Moved to a room, told would be in for 3-4 days.  My goodness!  Thankful my sister came that night to give me some time alone outside.  The next day was the 99.999999999 percent chance that it was type 1 diabetes and that he had been suffering from diabetic ketoacidosis.  I liked that the doctor said that nothing anyone did or didn't do made Colby this way.  I liked that they were going to teach us everything they could.  I did not look forward to testing and injections.

What a crazy ride it has been and only a couple weeks later things seem better and easier.  Doesn't seem like it is even real sometimes.  Anyways, was wondering if anyone experienced the same...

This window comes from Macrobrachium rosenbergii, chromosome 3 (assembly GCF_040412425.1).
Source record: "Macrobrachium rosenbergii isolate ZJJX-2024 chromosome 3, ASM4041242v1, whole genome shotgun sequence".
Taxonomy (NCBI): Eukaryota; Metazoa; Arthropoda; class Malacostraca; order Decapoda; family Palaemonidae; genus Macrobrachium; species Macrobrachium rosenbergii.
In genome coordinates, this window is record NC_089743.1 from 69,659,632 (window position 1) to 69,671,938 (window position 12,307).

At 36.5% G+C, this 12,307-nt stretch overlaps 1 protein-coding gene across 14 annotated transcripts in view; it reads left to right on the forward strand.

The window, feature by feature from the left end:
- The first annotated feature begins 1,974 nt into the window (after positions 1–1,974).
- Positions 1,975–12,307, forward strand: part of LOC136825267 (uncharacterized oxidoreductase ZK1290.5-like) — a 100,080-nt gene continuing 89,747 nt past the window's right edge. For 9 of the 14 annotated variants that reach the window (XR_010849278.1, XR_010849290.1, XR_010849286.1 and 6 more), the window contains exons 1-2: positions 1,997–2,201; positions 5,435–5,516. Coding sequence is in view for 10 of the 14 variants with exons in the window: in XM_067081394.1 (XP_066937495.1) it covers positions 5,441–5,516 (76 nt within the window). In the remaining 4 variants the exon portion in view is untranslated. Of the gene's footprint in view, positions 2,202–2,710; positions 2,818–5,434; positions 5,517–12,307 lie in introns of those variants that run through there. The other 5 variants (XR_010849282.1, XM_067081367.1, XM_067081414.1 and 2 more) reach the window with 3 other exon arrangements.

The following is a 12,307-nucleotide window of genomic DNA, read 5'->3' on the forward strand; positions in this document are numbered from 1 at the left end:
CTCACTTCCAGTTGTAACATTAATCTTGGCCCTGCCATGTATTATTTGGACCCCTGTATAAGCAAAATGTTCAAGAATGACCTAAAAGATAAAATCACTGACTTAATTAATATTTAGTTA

I cry when I read this, and as write. Our story begins in the summer before he was diagnosed. It was June or July. My mother and grandparents have type two and I have a cousin that is type 1. So, my mom has always done periodic checks just to see. She called me that afternoon and said you should get Ethan checked. So i made an appointment and we went to the doctors. They did a urine test and said he is fine. He must of just drank pop or had a candy bar. They did not know much about type 1.  His sugar was something like 256. We in full confidence of our doctor went on with life. Then just a day before he turns five he is using the bathroom a lot and drinking a lot. Just thinking he is thirsty, it goes in it has to come out. So we go on and have his Birthday party and spend it at the Great wolf lodge in Traverse City. He is not his usual self. He is sooo thirsty, will not eat, and having to go potty all the time. I was upset, thinking he is playing games. We come home and again up many times to go potty and still having accidents in his bed, like four in one night. Then I told my husband E has to go to the doc. Something has to be wrong. I had to work so he took him. When he went to the doctors they looked at him funny. You want us to test him again? Yes! He said to them. They did not think that he looked sick enough and it would not be, But 1,000 Is our number! Yuppers, he was diabetic. My husband called me at work. I am a bartender. So bar full of people and I get this news. I was instantly sick to my stomach and full of tears. I could barely talk. I had my cook, who also could bar tend take over the bar and I left. I drove so fast that we met at the hospital for blood work at the same time. he was say 2 miles from there and I  about 15. I scooped him up and gave him the biggest hug and tried to hide the tears. I did not want him to be scared.The nurse at the hospital forced him down to give him his first shot in his tummy. He was frightened and that made for a long road ahead. they sent us home and that was scary. The next day to the Endo. I felt like omg, I gave him all that cake and he had a slushie. I did not know any better. We went to the store before we went to the Endo and bought all this sugar free stuff and tried to prepare E. Even though we had no idea what we were talking about. That part makes me giggle. They said he had no ketones and was shocked by that. We gave him alot of gaterade to drink whrn he was thirsty. They said the electrolites helped. The Endo staff was great. We cried so much that day and learned so much that day. We had to take a break and we walk to a micky d's for some air and reflection time. On the way back with tears in our eyes.. I said you know, It is going to be ok. Many people in this building are learning that they soon will lose their child. They will have things like lukemia and cancers. We have to manage his life, but we get to keep him. This building also holds the same place wher my older son has a different autoimmune disease. This his where they did his bone marrow aspiration and had to ask for consent to take a piece of his hip because it did not look good. I had about an hour of thinking that my baby would be taken from with this dreadful illness. But, god took care of and he is ok. But, I will not forget that feeling.  Thats when I knew, We will be ok.!  Sorry kind long! This is our story.